If you want to organise ideas or to-dos even more discretely, you can star them to mark their importance, heart them to indicate favourites, and sort them into individual lists inside of a workspace. I’ve found that tags and stars are sufficient, but it’s nice to have the option. You can also assign due dates to any of your ideas, and when it’s time to work on them, they’ll appear in the “What To Do” panel at the bottom left of the screen (indicated by a check mark).
Wunderkit doesn’t have all of the bells and whistles that some to-do apps have, but it shouldn’t be judged based on a checklist of features that you may or may not use. What makes Wunderkit really useful, in this writer’s opinion, is how easy it is to add and organise your ideas, retrieve them when you want to review a specific tag or project, and how good you feel when you click that checkbox and see your idea join the others you’ve completed at the bottom of the screen. You don’t spend a lot of time digging through ideas and adding new projects in Wunderkit — you dive in for a little brainstorming or something to do, mark them complete, and feel good about doing your work. That’s a wonderful thing.
Use Wunderkit to Collaborate and Share with Others
Up to this point, we’ve discussed how easy it is to organise your thoughts in Wunderkit, and that’s by far its strongest suit. However, the app has a collaborative dimension that’s useful if you work on projects with groups, especially if you can convince them to sign up. If you want to bring in someone else on a workspace, you can invite them via email or select from your Facebook friends or Twitter followers (if you’ve linked your account with one of those services.). As soon as they sign up and you grant them access, you can assign them to-dos, get their feedback on your ideas, or get them to help you organise, and you can see their activity on your dashboard.
For example, one of my workspaces is exclusively ideas for articles and features to write here at Lifehacker. When Adam Pash comes calling, asking if I have ideas for a feature next week or a post tomorrow, instead of trying to brainstorm on the spot, or pull specific ideas out of my list that I think he might support, I can invite him to view my workspace and weigh in on the ideas he thinks has legs. Similarly, if I need help researching some of those ideas, I can invite one of our interns to my workspace and assign one of my ideas to him so it appears on his dashboard. When he’s finished, he can update the task, I’ll see it on my dashboard, and I can start writing.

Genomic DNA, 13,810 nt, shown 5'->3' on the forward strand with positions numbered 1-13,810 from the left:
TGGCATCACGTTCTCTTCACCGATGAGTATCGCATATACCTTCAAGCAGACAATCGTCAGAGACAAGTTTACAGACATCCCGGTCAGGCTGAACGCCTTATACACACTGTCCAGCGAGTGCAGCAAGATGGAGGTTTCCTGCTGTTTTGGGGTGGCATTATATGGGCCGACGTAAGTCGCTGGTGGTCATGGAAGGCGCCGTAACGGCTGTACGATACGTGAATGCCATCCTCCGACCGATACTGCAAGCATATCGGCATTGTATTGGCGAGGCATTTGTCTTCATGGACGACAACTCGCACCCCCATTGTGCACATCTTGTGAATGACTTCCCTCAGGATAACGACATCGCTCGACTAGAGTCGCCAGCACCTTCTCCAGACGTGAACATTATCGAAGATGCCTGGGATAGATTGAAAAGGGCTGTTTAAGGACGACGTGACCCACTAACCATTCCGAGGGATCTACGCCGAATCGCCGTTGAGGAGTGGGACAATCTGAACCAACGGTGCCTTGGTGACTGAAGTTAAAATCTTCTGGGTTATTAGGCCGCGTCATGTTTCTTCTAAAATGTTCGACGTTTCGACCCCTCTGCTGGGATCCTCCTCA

This is especially useful if you’re collaborating on the same ideas with someone else, or if you have someone who needs to see what’s on your plate, like a manager or supervisor who can help you prioritise all of those ideas you’ve added to your workspaces. Wunderkit’s real power is in helping you organise your own activities, but it’s really nice to give someone else a window to what you’re working on and get their feedback from time to time.
Not a To-Do List
Wunderkit is a platform, and the developers behind it say more tools and built-in “apps” like the dashboard, tasks and notes are on the way soon. Even without them, it’s a powerful tool for organising your ideas and creating a constantly growing well of creative ideas.
It’s not perfect; you can’t link notes with to-dos (but you can tag them so a quick search will pull up any relevant notes as well as to-dos you want to see). I also wish it could sync with my calendar for alerts or reminders. Even so, it still complements the to-do app I already use, and I think it’ll work well with yours, too. If you need a to-do app that will pop up a reminder to do something, Wunderkit isn’t that app right now. It may develop some of those features in the future, but its real strength is in how it complements those traditional tools as a bank or well of ideas that’s quick and easy to update as soon as a new one pops into your head.
Do you use Wunderkit? What do you think of it, and what do you use it for? Share your experiences in the comments below.